“No fish for me,” squealed his little daughter.
Well, how about veal parmigiana? asked the father.
“Great,” exclaimed the little gal.
You might guess what happened next. My friend quietly substituted thinly cut amberjack steaks for the veal and went to work filling the kitchen with the best of culinary sights and smells.
The admittedly sneaky switch worked like magic. “That’s the best veal parmigiana I’ve ever had,” announced my buddy’s daughter.
Well, that was many years ago and I rather hope that the girl, now middle-aged, won’t read this and come out swinging. (Actually, I think she was told about the deception later the same night.)
Anyway, one point is that amberjack, contrary to much fishing lore, is excellent eating, especially the upper two-thirds of the fillets. And certainly the amberjack is one of the ocean’s toughest fighters, providing super sport.
Another plus in better times was that you could always count on catching one over wrecks as a “day saver” when other fish were afflicted with lockjaw.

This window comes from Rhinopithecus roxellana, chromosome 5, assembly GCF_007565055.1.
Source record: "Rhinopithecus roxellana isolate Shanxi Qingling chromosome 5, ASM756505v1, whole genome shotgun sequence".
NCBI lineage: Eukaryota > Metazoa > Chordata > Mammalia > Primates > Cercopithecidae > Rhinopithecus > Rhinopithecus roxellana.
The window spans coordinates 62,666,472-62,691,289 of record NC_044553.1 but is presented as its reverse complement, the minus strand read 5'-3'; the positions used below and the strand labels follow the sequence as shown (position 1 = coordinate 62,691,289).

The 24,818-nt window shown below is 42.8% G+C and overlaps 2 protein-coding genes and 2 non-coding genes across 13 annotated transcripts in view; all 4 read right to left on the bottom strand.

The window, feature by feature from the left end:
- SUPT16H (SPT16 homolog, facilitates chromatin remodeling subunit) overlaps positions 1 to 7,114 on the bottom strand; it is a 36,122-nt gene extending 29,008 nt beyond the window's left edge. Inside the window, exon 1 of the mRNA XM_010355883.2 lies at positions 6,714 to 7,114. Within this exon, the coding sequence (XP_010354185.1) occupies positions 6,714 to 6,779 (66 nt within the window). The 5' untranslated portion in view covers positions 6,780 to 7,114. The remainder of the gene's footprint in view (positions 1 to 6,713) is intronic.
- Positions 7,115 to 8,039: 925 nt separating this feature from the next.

The greater amberjack stocks held up fine through the ’70s because there was no big commercial market for them.
Then the exploitation hammer slammed down.
Having decimated other fish populations, commercial fishermen suddenly went after AJ’s with powerful hydraulic gear as markets blossomed for the same fish that so many people had ignored. Blackened amberjack under other names was red hot in Atlanta, for instance.
In just a dozen years, the commercial take shot from around 150,000 pounds to two million.
Even some of the market hunters themselves admitted they were overfishing the AJ’s in spawning aggregations.
Soon, recreational anglers were amazed to find that the big fish they took for granted were few and far between.
Nowadays, the fish have come back in many places, but it still has been another sad story of undue commercial influence. The continuing mismanagement of amberjack is covered by Editor Jeff Weakley in our conservation section this month.
Once again, we urge fishing conservationists to fight over-exploitation. We must maintain abundant stocks and limit use of them to a sustainable number, allocated to the most overall benefits.